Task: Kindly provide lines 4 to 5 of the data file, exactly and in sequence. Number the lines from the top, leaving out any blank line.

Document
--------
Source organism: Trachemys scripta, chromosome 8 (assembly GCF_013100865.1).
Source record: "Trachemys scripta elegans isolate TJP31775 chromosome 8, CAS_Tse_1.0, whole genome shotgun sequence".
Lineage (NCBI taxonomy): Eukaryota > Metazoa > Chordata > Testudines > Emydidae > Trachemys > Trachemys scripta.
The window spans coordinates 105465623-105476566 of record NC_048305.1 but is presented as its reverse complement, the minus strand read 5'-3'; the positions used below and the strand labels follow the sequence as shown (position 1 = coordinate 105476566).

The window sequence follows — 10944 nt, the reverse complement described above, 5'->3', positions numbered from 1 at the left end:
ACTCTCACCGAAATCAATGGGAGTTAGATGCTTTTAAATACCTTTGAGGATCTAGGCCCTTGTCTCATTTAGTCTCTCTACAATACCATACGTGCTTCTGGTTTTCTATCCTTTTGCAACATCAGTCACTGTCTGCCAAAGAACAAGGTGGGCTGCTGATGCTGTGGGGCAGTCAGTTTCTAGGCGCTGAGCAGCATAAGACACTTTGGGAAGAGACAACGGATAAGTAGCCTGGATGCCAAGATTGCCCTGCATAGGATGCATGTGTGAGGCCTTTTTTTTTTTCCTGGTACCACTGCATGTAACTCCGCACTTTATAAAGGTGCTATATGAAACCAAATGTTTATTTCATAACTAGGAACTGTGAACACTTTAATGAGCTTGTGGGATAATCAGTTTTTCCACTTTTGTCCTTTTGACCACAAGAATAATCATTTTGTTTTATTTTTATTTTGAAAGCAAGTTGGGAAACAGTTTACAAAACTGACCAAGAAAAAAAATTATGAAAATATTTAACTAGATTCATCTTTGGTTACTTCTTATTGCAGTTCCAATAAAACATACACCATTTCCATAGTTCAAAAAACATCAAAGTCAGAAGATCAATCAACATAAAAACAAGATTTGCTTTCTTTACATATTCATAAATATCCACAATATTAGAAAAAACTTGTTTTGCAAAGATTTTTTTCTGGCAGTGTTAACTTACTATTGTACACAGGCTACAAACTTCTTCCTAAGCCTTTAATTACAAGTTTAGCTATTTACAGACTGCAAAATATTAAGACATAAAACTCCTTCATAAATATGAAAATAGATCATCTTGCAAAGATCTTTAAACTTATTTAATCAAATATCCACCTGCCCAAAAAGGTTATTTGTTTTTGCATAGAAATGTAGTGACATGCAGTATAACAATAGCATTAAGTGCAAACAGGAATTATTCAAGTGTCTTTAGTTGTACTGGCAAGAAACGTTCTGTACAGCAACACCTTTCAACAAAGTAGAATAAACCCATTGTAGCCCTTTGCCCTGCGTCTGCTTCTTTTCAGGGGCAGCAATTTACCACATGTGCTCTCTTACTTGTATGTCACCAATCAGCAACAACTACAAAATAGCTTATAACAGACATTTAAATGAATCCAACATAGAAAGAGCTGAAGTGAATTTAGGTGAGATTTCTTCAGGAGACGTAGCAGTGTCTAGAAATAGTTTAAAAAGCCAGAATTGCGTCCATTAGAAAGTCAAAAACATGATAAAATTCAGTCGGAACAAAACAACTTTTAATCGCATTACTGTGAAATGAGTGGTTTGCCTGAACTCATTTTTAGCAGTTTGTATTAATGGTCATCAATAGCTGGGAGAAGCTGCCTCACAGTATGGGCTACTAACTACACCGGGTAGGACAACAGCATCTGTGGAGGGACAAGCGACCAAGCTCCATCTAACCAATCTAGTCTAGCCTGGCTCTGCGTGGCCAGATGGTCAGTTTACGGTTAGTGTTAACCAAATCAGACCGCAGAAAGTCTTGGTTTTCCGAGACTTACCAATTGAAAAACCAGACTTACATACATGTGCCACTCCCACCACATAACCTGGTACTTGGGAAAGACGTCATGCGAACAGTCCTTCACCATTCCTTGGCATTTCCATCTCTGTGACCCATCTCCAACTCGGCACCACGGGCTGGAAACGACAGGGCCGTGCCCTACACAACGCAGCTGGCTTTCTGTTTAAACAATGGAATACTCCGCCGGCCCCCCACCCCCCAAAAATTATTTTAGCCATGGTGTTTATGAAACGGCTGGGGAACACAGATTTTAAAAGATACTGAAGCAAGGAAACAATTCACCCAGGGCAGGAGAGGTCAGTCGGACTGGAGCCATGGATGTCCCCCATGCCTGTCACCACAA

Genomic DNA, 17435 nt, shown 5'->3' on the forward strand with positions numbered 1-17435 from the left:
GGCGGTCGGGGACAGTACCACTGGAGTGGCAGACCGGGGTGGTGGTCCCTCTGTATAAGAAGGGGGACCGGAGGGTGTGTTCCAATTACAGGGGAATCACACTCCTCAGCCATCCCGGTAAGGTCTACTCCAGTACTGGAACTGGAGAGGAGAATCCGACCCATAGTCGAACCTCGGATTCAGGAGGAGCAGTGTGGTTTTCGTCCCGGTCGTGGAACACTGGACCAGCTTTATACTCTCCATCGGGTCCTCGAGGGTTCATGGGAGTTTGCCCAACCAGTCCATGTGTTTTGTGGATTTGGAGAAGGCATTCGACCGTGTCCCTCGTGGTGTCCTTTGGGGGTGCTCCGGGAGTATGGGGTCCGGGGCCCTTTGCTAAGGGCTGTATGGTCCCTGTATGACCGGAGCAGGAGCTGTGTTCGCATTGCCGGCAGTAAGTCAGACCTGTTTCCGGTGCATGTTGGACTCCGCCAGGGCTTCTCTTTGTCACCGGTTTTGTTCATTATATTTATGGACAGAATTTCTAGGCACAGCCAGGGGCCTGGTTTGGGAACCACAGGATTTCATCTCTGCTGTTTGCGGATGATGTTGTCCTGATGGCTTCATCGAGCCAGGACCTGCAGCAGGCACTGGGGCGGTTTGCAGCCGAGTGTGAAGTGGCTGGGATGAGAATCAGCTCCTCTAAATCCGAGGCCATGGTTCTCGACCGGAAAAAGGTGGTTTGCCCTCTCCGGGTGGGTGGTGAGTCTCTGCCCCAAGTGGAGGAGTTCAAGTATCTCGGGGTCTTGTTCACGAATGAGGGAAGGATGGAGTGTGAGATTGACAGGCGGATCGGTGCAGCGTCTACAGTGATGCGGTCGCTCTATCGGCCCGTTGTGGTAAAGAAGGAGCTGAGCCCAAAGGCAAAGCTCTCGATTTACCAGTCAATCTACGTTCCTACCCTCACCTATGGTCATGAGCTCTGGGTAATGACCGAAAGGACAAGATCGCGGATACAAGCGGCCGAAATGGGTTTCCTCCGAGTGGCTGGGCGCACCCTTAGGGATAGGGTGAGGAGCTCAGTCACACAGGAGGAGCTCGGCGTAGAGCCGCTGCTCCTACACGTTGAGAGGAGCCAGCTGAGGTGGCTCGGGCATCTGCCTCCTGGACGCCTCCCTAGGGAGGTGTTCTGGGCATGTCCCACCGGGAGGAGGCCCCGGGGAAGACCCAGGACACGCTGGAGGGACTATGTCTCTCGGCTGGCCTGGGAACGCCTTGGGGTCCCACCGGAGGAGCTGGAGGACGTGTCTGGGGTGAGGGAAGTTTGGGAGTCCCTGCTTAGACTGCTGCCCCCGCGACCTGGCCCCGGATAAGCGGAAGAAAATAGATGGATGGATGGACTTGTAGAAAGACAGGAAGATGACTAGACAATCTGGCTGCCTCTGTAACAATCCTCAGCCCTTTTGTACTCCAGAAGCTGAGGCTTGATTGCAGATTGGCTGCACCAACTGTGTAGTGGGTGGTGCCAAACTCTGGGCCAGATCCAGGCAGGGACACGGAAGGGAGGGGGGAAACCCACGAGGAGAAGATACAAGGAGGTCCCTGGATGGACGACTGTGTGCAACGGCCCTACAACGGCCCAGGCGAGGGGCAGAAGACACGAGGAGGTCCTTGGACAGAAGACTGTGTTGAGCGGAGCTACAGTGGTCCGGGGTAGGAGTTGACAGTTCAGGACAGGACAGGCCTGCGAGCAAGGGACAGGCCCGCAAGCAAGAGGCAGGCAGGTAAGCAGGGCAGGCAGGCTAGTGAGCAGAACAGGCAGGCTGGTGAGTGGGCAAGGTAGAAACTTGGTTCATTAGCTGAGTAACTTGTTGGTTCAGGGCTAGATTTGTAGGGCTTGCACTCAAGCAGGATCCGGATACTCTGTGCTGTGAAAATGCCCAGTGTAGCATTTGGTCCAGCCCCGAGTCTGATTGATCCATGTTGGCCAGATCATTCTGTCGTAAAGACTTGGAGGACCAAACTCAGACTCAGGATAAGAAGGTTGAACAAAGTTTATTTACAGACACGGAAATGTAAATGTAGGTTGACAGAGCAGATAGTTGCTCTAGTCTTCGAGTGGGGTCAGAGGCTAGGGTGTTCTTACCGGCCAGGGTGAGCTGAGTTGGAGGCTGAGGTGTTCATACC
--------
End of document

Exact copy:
The window spans coordinates 105465623-105476566 of record NC_048305.1 but is presented as its reverse complement, the minus strand read 5'-3'; the positions used below and the strand labels follow the sequence as shown (position 1 = coordinate 105476566).

The window sequence follows — 10944 nt, the reverse complement described above, 5'->3', positions numbered from 1 at the left end: